It can be argued that the most hardcore wrestlers of the last decade were mostly women. Mickie Knuckles made her bones tangling with the men in IWA Mid-South. Rachel Summerlyn dove right into wrestling as a deathmatch competitor. But the most intense, craziest one of them all may have been Quebec's own LuFisto. What made her the best, and what continues to make her the best to be honest, is that for as intense as she is in the ring, she's never one to take herself too seriously. Her bubbly Super Hardcore Anime persona combined with the loving affection she showers on her inanimate life partner Pegaboo both belie her all-out warlike nature in the ring. I'm not sure how much she has left in the tank as she's already suffered a stroke and is wrestling on a bum knee. How she's able to wrestle at such a high capacity astounds me.

However, she has a fellow countrywoman waiting in the wings to join her now and ascend as the next in line in Jewells Malone. She's only burst onto the American scene recently thanks to turns in Women's Superstars Uncensored and Beyond Wrestling, but in her short time, she's established herself as one of the craziest wrestlers anywhere. Go watch her Uncensored Rules match against Knuckles at this year's Mutiny card. She stapled a dollar bill to Knuckles' sensitive area before taking a pumphandle bomb through a goddamn dollhouse. That kind of delicious craziness is welcome in my pro wrestling anytime.

4. In Your House: Canadian Stampede

WWE has a shortlist of pay-per-views/special events that could reasonably be argued as the greatest of all-time. WrestleManias X-7 and XXX both have the extra grandeur of being home runs on the biggest stage. Extreme Rules '12 may have been the most outstanding in terms of top-end matches, while Money in the Bank '11 had several seminal moments go down. But Canadian Stampede, the last of the two-hour In Your House events, felt like it was the first time WWE REALLY got the concept of stacking a card. Everyone talks about the main event for good reason. The hyper-nationalistic partisan crowd in Calgary provided a surreal backdrop for the overly moralistic Hart Foundation to play hero instead of villain. On the other side of the ring stood five men as disparate as could be. What other reason would bring Ken Shamrock, Goldust, the Road Warriors, and Steve Austin together other than a common foe?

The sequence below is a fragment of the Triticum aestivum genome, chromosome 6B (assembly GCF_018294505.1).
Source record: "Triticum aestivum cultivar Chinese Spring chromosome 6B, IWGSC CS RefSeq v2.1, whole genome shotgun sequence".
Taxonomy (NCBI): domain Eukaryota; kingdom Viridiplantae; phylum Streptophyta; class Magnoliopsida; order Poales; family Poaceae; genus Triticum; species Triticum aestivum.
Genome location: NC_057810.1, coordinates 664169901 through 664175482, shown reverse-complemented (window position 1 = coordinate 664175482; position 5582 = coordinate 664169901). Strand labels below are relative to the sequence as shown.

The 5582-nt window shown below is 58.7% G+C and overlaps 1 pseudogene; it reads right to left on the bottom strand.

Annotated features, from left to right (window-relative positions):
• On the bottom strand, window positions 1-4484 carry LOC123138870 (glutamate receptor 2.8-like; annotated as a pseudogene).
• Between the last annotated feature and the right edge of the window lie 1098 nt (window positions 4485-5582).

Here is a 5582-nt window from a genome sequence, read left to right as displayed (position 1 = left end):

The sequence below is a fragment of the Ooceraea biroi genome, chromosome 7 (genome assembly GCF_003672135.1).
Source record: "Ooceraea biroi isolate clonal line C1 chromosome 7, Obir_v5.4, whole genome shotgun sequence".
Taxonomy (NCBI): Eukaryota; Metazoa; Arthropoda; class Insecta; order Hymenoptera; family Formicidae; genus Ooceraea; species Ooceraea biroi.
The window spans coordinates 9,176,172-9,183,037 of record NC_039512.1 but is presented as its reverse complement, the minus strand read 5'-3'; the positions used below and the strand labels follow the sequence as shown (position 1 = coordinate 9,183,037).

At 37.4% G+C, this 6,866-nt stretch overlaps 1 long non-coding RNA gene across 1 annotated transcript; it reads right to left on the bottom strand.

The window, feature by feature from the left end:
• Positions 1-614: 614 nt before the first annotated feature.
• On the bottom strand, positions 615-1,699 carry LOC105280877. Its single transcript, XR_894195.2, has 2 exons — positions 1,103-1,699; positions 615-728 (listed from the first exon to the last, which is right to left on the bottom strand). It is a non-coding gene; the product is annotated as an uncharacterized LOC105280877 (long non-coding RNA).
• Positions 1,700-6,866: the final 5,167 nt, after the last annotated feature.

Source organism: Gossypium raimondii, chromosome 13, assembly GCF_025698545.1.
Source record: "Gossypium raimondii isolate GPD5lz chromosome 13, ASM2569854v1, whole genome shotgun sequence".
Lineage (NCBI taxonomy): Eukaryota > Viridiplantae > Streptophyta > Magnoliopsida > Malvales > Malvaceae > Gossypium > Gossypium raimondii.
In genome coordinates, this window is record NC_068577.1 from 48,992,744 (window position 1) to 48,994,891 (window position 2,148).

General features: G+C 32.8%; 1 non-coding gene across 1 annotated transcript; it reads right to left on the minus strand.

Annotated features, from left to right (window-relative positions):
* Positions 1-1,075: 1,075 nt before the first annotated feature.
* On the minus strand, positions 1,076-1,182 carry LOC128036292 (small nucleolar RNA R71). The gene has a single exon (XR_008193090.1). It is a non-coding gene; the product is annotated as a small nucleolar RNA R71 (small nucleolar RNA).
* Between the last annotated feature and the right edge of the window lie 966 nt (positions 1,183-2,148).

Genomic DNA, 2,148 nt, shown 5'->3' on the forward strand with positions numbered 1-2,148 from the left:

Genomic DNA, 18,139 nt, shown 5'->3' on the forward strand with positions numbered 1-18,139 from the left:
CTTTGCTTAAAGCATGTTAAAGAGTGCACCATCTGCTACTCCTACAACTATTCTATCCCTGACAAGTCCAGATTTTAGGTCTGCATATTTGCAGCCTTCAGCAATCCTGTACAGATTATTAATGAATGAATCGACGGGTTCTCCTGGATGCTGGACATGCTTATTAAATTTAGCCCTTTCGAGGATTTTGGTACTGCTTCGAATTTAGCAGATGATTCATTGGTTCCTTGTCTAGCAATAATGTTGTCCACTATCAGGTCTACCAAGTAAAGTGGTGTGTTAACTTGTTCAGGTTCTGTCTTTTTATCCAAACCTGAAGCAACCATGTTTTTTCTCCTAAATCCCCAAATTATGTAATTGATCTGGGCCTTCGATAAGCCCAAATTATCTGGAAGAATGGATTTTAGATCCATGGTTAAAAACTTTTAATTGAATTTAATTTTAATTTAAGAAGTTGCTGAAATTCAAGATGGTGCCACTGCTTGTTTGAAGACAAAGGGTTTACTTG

Yet the match capped off a show that also included an overlooked gem in the excellent series of matches over a five year period between Triple H and Mankind/Mick Foley, a jaw-dropping exhibition between TAKA Michinoku and the Great Sasuke, and a perfectly cromulent HOSS FIGHT between Undertaker and Vader for the WWE Championship. In front of any American crowd, that show would have ruled, but the Canadian crowd elevated the show to GOD status just for how hot it was and how much of an eerie dynamic it gave the aforementioned main event.

5. Chris Jericho's List of 1004 Holds

Chris Jericho, in an attempt to one-up the Master of 1001 Holds Dean Malenko, came out with a list of the 1004 holds he himself knew on the March 30, 1998 episode of Monday Nitro. While he had established himself as a proficient in-ring general before in Japan, ECW, and prior WCW, this moment cemented him as the ALL-ENCOMPASSING GAWD OF RASSLIN that most fans would know him as for most of his career (Cool Dad Jericho stage in his most recent return notwithstanding). The reading was a blatant comedic spot that was meant to be served up for fodder on a show that at this point was still dominated by the melodramatic telling of As the (New) World (Order) Turns, but it turned out to be more memorable and longer lasting than anything that involved the nWo in the calendar year of 1998, at least in a positive light. Plus, he gave wrestling fans the world over an excuse to shout ARMBAR at random moments, created awesome move names that actually came to fruition like the moss-covered, three-handled family credenza, and gave him a chance to rehash the moment on RAW a few years back with his list of superstars he'd defeated.

6. The Quebecers' Theme Song

Words can't describe its awesomeness. Watch the damn video, nerds.